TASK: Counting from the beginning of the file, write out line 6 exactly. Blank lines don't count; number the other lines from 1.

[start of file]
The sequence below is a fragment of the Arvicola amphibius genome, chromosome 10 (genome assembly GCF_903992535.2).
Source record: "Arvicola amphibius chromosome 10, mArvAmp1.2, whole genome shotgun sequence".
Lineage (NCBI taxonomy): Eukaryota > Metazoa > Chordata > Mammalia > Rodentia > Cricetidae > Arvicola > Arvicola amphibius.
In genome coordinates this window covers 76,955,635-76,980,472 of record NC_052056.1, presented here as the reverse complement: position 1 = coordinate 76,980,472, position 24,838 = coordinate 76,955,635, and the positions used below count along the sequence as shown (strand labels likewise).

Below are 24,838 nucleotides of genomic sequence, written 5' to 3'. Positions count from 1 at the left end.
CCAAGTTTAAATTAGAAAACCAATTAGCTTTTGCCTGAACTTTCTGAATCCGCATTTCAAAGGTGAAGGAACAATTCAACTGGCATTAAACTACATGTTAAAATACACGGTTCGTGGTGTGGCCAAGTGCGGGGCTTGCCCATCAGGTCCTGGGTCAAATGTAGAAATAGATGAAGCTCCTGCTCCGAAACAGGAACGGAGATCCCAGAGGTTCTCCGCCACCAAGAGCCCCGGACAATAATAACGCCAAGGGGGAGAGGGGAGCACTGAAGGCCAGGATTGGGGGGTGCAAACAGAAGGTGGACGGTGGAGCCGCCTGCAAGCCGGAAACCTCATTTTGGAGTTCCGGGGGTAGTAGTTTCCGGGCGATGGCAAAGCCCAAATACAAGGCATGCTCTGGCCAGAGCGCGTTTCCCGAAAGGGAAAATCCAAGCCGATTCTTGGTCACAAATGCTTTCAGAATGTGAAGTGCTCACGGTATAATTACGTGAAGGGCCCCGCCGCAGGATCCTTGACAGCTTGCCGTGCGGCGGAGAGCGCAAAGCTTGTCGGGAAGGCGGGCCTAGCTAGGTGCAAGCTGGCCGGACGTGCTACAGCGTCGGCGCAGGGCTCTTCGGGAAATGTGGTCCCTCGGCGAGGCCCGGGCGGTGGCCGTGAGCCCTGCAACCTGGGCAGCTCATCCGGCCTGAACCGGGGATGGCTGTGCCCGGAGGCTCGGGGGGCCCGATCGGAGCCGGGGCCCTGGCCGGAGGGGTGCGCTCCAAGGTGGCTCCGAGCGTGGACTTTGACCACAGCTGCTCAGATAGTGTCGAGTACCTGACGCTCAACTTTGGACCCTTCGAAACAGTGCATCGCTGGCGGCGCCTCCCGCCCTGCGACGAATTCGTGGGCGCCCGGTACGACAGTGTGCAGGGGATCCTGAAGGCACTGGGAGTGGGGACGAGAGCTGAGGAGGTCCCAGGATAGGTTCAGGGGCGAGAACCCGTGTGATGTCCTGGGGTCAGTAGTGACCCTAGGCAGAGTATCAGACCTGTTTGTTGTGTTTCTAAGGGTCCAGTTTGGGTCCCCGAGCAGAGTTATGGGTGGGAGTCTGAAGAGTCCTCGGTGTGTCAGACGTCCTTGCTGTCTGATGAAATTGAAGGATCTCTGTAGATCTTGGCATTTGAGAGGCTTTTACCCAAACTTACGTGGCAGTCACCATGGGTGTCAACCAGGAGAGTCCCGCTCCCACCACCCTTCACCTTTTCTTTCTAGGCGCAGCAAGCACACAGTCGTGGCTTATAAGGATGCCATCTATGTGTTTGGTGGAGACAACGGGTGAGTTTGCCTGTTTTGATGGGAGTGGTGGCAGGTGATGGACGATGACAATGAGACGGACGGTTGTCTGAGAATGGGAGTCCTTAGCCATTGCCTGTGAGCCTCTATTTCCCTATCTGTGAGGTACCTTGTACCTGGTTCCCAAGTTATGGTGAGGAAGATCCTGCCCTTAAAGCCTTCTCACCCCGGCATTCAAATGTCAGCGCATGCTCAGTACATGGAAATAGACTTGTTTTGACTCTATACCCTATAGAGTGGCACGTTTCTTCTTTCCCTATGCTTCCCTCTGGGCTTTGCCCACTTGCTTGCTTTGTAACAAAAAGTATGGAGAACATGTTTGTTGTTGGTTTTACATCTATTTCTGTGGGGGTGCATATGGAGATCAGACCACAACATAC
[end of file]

CCAAGTTTAAATTAGAAAACCAATTAGCTTTTGCCTGAACTTTCTGAATCCGCATTTCAAAGGTGAAGGAACAATTCAACTGGCATTAAACTACATGTTAAAATACACGGTTCGTGGTGTGGCCAAGTGCGGGGCTTGCCCATCAGGTCCTGGGTCAAATGTAGAAATAGATGAAGCTCCTGCTCCGAAACAGGAACGGAGATCCCAGAGGTTCTCCGCCACCAAGAGCCCCGGACAATAATAACGCCAAGGGGGAGAGGGGAGCACTGAAGGCCAGGATTGGGGGGTGCAAACAGAAGGTGGACGGTGGAGCCGCCTGCAAGCCGGAAACCTCATTTTGGAGTTCCGGGGGTAGTAGTTTCCGGGCGATGGCAAAGCCCAAATACAAGGCATGCTCTGGCCAGAGCGCGTTTCCCGAAAGGGAAAATCCAAGCCGATTCTTGGTCACAAATGCTTTCAGAATGTGAAGTGCTCACGGTATAATTACGTGAAGGGCCCCGCCGCAGGATCCTTGACAGCTTGCCGTGCGGCGGAGAGCGCAAAGCTTGTCGGGAAGGCGGGCCTAGCTAGGTGCAAGCTGGCCGGACGTGCTACAGCGTCGGCGCAGGGCTCTTCGGGAAATGTGGTCCCTCGGCGAGGCCCGGGCGGTGGCCGTGAGCCCTGCAACCTGGGCAGCTCATCCGGCCTGAACCGGGGATGGCTGTGCCCGGAGGCTCGGGGGGCCCGATCGGAGCCGGGGCCCTGGCCGGAGGGGTGCGCTCCAAGGTGGCTCCGAGCGTGGACTTTGACCACAGCTGCTCAGATAGTGTCGAGTACCTGACGCTCAACTTTGGACCCTTCGAAACAGTGCATCGCTGGCGGCGCCTCCCGCCCTGCGACGAATTCGTGGGCGCCCGGTACGACAGTGTGCAGGGGATCCTGAAGGCACTGGGAGTGGGGACGAGAGCTGAGGAGGTCCCAGGATAGGTTCAGGGGCGAGAACCCGTGTGATGTCCTGGGGTCAGTAGTGACCCTAGGCAGAGTATCAGACCTGTTTGTTGTGTTTCTAAGGGTCCAGTTTGGGTCCCCGAGCAGAGTTATGGGTGGGAGTCTGAAGAGTCCTCGGTGTGTCAGACGTCCTTGCTGTCTGATGAAATTGAAGGATCTCTGTAGATCTTGGCATTTGAGAGGCTTTTACCCAAACTTACGTGGCAGTCACCATGGGTGTCAACCAGGAGAGTCCCGCTCCCACCACCCTTCACCTTTTCTTTCTAGGCGCAGCAAGCACACAGTCGTGGCTTATAAGGATGCCATCTATGTGTTTGGTGGAGACAACGGGTGAGTTTGCCTGTTTTGATGGGAGTGGTGGCAGGTGATGGACGATGACAATGAGACGGACGGTTGTCTGAGAATGGGAGTCCTTAGCCATTGCCTGTGAGCCTCTATTTCCCTATCTGTGAGGTACCTTGTACCTGGTTCCCAAGTTATGGTGAGGAAGATCCTGCCCTTAAAGCCTTCTCACCCCGGCATTCAAATGTCAGCGCATGCTCAGTACATGGAAATAGACTTGTTTTGACTCTATACCCTATAGAGTGGCACGTTTCTTCTTTCCCTATGCTTCCCTCTGGGCTTTGCCCACTTGCTTGCTTTGTAACAAAAAGTATGGAGAACATGTTTGTTGTTGGTTTTACATCTATTTCTGTGGGGGTGCATATGGAGATCAGACCACAACATAC